SRINAGAR, India/MUMBAI (Reuters) - Authorities in Indian-administered Kashmir battled on Wednesday to restore mobile phone coverage paralyzed after a series of attacks by a previously unknown militant outfit on people who cooperated with service providers.
Networks have crashed across the region of seven million people, which has long suffered a separatist insurgency and been fought over repeatedly by India and Pakistan since independence and partition.
Two people have been killed and four others hurt in attacks by a group called Lashkar-e-Islam on landlords hosting cellphone towers and owners of recharge outlets, panicking others into shutting up shop.
As many as 2,500 telecom towers were affected, an industry group said, but authorities were bringing them back online gradually as police tightened security.
“We expect the problem to be resolved in the next few days, and normalcy to return to telecom services in the area by the end of the week,” said Rajan S. Mathews, head of the Cellular Operators Association of India.
Indian police, army and paramilitary forces in Kashmir, one of the most heavily militarized regions in the world, have stepped up patrols and detained more than a dozen people over the attacks.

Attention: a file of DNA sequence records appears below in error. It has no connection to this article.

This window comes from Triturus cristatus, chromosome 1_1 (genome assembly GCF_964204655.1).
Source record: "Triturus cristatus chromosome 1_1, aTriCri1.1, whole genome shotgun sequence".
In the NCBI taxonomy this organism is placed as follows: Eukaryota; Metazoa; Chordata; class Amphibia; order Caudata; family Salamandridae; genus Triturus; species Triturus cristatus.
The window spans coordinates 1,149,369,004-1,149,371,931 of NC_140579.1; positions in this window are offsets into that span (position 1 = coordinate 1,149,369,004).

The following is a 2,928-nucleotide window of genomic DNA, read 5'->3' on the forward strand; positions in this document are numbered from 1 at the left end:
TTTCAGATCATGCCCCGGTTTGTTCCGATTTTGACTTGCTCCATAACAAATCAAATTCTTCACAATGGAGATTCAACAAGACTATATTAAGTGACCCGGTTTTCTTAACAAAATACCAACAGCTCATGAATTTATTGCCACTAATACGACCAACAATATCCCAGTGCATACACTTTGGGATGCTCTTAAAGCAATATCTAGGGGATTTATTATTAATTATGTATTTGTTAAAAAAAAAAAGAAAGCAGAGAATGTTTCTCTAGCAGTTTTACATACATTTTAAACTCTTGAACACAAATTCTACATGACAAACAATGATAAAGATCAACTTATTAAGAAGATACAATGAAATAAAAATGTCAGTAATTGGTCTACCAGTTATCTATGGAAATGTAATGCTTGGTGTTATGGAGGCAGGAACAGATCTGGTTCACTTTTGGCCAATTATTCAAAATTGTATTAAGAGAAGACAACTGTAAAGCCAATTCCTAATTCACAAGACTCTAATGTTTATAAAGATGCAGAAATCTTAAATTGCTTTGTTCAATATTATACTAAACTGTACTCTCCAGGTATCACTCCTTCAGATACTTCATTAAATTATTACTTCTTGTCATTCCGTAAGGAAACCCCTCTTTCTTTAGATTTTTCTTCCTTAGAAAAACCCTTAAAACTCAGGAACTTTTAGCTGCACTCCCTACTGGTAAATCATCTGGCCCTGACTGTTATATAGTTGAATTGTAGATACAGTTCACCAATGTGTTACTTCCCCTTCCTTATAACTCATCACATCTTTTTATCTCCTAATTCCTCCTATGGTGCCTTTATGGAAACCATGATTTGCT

The perpetrators have not been publicly identified and their motives are unknown, beyond warning posters they have hung in areas that they have attacked. The mystery deepened further when they were denounced by a militant umbrella group.
“There are black sheep using the name of militant groups and people must unmask such elements wherever they find them,” the United Jihad Council said in a statement to local newspapers.
Telecom towers may be shifted near security posts to improve safety, said K. Rajendra, director general of the Jammu & Kashmir police. “Wherever the need arises for providing security to towers, we will provide it,” he said.
Subscribers of six firms were affected by the disruptions: State-owned BSNL, Airtel, Aircel, Vodafone, Idea, and Reliance Communications, according to the operators association. Aircel is a unit of Malaysia’s Maxis Communications Bhd [MXSCC.UL].
One industry source estimated losses to the telecoms operators at as much as 800 million rupees ($13 million) a month if the outages persist. The impact on local businesses could be far higher.
“We are suffering huge losses,” said Mohammad Yasin Tuman, Managing Director of Mascot Travels in Srinagar, whose internet has been down for two days, stopping him from checking emails and making hotel bookings. “It is like a paralytic attack.”
Writing by Douglas Busvine